According to LaTanya Greer, principal of the district’s Curtis Middle School, where students with disabilities take electives in engineering and manufacturing, the children are “able to shine in those classrooms and then use what they learn in other contexts.
In “Connected STEM Classrooms Breaking Down Learning Silos for K-12 Students,” Students Interested in Science, Technology, Engineering, and Math Also Get a Strong Start for Their Futures . At Central Union High School District in El Centro, Calif., for example, these students are learning in a brand new STEM building where pervasive technology supports interactivity and collaboration.
“This is an effort to provide our students with industry-standard experiences, not simulations, because we want them to be as prepared as possible,” says Ward Andrus, district superintendent.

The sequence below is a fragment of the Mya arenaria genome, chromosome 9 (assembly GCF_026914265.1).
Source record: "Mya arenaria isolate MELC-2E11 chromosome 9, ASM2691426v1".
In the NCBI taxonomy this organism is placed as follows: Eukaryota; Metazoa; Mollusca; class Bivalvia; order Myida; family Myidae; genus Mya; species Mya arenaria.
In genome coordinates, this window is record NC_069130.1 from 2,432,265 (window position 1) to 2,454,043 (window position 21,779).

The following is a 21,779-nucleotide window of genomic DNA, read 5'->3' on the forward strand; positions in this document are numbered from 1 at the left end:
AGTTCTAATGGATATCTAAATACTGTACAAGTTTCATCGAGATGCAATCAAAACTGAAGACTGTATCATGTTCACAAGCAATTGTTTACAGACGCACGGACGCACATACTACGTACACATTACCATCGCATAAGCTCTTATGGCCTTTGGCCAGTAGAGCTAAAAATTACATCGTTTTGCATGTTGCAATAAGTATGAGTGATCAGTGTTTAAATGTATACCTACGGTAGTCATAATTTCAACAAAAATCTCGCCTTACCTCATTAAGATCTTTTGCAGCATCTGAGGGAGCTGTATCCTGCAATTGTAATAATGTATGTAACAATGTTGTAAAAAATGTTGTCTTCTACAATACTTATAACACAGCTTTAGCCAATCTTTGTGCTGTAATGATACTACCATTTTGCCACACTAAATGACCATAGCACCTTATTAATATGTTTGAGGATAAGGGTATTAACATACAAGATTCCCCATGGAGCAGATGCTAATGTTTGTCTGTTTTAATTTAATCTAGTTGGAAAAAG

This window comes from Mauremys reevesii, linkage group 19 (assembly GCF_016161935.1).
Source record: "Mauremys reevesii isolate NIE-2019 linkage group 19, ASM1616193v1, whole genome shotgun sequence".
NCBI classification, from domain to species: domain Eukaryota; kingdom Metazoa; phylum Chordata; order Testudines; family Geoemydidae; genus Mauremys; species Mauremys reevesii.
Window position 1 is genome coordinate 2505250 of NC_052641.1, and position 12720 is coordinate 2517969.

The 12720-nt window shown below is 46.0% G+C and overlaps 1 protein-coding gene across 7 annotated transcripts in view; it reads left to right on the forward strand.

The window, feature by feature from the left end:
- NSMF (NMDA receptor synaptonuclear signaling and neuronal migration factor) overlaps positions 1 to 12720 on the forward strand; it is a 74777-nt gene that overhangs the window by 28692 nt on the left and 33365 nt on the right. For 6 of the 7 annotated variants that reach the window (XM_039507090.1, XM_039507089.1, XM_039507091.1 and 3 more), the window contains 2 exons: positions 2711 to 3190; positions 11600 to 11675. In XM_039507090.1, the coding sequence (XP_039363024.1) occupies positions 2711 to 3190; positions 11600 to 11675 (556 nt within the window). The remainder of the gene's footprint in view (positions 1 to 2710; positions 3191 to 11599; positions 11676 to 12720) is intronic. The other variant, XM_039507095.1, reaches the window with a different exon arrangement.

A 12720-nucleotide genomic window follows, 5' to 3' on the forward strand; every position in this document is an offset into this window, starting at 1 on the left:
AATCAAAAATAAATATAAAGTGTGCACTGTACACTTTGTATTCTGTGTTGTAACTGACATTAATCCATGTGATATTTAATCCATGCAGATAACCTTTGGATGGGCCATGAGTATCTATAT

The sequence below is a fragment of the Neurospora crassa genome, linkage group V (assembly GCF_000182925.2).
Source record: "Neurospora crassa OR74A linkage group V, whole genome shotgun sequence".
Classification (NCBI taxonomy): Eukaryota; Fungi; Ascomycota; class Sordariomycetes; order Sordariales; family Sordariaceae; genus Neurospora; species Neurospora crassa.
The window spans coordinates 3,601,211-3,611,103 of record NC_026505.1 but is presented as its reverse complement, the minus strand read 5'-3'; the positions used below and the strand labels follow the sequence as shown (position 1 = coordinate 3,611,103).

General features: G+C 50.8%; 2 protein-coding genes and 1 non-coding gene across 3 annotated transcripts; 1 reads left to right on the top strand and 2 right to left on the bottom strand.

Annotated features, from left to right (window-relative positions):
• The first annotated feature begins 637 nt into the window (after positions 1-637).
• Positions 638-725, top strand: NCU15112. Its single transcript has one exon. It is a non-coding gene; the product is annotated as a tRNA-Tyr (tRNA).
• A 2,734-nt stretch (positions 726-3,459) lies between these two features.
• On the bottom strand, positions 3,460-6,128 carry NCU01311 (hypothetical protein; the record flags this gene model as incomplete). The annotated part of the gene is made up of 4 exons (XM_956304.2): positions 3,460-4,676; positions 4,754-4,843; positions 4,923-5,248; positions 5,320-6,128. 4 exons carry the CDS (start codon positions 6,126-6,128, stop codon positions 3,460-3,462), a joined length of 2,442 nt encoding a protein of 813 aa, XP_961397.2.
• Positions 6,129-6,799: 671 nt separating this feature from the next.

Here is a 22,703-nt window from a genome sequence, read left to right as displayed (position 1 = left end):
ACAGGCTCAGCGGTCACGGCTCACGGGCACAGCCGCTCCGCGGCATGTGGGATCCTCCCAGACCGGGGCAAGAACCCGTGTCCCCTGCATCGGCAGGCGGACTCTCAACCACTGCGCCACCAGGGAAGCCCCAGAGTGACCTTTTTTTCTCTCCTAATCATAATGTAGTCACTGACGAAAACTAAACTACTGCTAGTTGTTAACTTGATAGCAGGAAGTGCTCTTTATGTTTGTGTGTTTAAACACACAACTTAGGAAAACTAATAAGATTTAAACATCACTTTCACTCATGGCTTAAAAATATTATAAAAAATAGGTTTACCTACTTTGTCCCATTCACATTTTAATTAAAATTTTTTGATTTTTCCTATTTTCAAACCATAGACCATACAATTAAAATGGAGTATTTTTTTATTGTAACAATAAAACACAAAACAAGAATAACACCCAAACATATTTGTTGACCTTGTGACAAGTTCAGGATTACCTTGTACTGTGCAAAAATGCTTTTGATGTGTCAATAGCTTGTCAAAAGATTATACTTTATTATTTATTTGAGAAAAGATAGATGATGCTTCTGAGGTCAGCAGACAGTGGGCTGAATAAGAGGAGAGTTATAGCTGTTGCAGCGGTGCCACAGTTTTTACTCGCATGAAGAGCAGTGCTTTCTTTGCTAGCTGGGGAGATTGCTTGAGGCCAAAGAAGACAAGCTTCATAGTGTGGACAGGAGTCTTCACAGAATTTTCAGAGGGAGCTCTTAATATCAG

READ MORE: Superintendents share collaborative strategies for K-12 digital transformation.
Students are not the only ones to benefit from the integration of technology in the classroom. In “Is Obsolete Technology Contributing to the Great Teacher Quit?” , educators explain how robust and improved technology can benefit teachers in the classroom – and how it can help attract and retain them overall.
Crystal Wielenga, a third-grade teacher at Lucille Moore Elementary School in Bay District Schools in Florida, says her new wireless devices and mobile workstation provide more freedom and flexibility. No matter where she is in the classroom, she says, “I can see the kids on the periphery of the classroom, and I can engage them more, to make sure every student has the best chance to learn.”
The connection is clear. When we give students the educational technology tools that empower and inspire them to learn today, we give a wider range of students their best chance at a brighter tomorrow.